The billable hour hasn’t been around that long, relative to the centuries-long history of the legal profession. Years ago, lawyers would bill at the conclusion of a legal matter based on the lawyer’s view of the value to the client of the advice and assistance provided. Or the weight of the file, as the joke goes.

Sometime in the middle of the 20th century, law firms began to track the number of hours being spent on a file as a way of measuring whether the fees being charged were proportionate to the use of firm resources. That soon evolved into a way of measuring associate and partner performance and then into a way of billing clients. As often happens, metrics began to trump professionalism.

The concept of “billable hours targets” developed which required that associates bill a certain number of hours in a year in order to be considered for performance bonuses and advancement. Targets gradually increased over the years and the pressure to bill more time increased as well. Now, many firms may have stated billable goals of 1,800 or so a year, but the associates who work there will tell you that 2,000 is truly the minimum.

It may not be in its final hour, but more and more lawyers are conceding
the billable hour is being put in its 'proper place' and is in steady decline.

Canadian Lawyer, Billable hour morphing into
alternative arrangements
, March 30, 2015

Of course, when lawyer performance is based on how much time is spent, inevitably there will be a temptation to spend as much time as possible on any given task. Clients, after all, generally have little concept of how much time it takes to draft a claim or an agreement, to conduct research into a thorny legal issue, or to analyse a situation and develop a legal strategy for dealing with it.

So clients who hire lawyers for their expertise end up paying for their time and having no way of measuring how the time spent related to the result achieved. To top it off, lawyers can sometimes be a bit mysterious about what it is exactly that they’re doing, which leaves clients further in the dark about the value they are receiving.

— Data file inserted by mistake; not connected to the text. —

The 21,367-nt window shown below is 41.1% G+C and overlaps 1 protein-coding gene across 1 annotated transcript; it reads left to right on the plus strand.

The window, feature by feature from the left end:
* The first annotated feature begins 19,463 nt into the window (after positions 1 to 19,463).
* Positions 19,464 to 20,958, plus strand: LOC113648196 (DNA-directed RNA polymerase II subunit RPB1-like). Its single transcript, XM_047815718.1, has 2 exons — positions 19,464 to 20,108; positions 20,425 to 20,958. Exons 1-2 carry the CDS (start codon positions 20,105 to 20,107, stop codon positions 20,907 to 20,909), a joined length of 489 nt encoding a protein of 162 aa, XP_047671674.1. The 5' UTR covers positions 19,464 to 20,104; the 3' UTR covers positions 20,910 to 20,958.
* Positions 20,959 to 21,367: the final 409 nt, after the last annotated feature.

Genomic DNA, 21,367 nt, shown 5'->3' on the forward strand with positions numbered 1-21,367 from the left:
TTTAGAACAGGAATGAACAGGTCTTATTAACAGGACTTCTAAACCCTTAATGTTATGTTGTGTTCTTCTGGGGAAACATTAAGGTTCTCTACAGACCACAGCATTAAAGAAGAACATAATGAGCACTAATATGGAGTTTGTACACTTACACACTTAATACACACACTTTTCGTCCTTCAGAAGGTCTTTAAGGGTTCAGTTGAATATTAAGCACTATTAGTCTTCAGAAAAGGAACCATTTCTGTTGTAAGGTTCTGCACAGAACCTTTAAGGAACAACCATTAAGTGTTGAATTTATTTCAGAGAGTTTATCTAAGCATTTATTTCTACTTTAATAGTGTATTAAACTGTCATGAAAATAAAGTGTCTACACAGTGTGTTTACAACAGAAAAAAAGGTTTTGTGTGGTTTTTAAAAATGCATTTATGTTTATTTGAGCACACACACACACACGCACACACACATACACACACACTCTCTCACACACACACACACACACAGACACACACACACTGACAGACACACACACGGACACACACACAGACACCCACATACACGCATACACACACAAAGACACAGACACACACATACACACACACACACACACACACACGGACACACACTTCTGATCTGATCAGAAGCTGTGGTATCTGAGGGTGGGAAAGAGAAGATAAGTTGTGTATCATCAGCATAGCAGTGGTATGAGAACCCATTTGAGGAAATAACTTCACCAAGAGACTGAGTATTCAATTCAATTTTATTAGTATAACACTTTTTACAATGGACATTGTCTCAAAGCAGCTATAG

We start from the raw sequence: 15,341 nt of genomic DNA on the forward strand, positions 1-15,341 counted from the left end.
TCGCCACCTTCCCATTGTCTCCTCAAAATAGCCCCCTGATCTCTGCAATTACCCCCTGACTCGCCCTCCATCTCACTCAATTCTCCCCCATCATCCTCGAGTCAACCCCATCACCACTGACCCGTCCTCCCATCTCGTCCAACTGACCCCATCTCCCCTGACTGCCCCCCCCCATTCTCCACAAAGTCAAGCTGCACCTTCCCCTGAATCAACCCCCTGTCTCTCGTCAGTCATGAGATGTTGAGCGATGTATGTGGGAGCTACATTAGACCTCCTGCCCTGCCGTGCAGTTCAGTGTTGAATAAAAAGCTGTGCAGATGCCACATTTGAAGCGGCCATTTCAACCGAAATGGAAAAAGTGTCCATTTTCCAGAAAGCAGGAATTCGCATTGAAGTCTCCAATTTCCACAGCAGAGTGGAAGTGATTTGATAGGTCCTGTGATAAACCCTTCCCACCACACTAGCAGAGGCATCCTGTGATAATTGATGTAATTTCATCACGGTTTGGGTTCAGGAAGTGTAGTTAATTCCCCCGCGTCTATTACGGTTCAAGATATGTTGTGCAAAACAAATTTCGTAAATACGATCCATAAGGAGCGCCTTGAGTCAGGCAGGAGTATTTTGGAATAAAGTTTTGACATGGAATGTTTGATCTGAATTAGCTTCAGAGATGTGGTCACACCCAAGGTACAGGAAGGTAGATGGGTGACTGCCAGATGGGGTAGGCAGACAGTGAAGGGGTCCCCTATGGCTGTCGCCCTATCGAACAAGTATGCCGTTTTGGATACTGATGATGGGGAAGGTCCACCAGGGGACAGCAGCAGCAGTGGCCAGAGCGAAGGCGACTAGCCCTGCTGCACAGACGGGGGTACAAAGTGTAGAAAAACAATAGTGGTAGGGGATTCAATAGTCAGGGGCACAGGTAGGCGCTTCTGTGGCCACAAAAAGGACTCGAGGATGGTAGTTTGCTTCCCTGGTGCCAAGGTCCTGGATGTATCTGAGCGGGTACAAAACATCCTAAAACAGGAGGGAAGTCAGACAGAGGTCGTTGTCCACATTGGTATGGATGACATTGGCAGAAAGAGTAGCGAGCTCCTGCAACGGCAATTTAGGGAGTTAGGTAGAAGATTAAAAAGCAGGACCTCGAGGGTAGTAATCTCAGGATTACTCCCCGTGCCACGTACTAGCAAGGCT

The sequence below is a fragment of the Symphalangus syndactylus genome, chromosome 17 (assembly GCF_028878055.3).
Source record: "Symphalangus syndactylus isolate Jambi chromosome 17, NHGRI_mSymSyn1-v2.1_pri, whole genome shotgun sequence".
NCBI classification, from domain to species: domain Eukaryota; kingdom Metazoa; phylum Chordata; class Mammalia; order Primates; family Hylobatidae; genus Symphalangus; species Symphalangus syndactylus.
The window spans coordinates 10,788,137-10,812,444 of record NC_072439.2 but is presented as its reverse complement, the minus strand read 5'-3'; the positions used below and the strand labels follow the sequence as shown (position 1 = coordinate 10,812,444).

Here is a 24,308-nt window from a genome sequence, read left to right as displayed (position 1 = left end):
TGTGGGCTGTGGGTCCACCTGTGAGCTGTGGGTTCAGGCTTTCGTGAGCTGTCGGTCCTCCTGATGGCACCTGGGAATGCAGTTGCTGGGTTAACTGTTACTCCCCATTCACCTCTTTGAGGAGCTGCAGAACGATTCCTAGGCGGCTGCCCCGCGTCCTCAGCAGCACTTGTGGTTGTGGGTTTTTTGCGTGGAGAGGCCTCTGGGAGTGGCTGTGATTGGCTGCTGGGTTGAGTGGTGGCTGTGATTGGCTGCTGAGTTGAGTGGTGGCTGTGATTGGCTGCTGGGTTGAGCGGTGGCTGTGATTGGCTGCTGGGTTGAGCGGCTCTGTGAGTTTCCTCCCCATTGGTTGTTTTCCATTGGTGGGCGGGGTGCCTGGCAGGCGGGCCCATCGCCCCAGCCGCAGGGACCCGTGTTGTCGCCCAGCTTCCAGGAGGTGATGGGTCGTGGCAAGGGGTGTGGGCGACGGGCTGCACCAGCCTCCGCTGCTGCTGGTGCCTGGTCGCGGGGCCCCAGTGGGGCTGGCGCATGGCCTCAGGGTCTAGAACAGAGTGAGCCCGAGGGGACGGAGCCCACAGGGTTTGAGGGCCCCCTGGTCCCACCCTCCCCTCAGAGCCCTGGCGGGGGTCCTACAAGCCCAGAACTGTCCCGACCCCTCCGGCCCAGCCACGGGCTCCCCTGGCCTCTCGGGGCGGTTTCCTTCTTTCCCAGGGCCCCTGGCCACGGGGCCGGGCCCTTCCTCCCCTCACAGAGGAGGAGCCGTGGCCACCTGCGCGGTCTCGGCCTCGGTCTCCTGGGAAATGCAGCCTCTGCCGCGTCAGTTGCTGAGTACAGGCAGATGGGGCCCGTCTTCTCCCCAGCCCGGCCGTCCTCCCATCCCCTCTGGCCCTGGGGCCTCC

After all, lawyers do provide value to clients; well, most lawyers do, anyway. Lawyers are experts in anticipating the possible outcomes of a business relationship and drafting agreements to take those outcomes into account. Lawyers are well-versed in risk recognition, analysis, management, and resolution. Lawyers are generally more experienced in business negotiations, particularly in high-tension situations.

The amount of time it takes to do any of these things, however, is not always the most meaningful way of judging the value that is delivered, nor is it the most predictable way of billing.

So we get to the point at which the dominant way of billing for legal services is unpredictable and opaque, and in a significant way, pits the interests of a lawyer (in billing as much time as possible) against those of a client (in spending as little as possible to get the advice that is needed) .

Spark LLP is challenging this disconnect head-on.

Our RealTime Spark  service provides entrepreneurs and business people with an on call  “virtual in-house counsel”—a trusted advisor and counsellor who is available for consultations for a flat monthly fee. We work with clients to identify opportunities to bill in block fees or flat fees wherever possible. And when we do take files based on hourly rates, we ensure that clients are closely involved in their files so that they clearly understand the value that they are receiving for the fees billed.  We talk to our clients about fees regularly and we welcome comments, questions, and criticisms.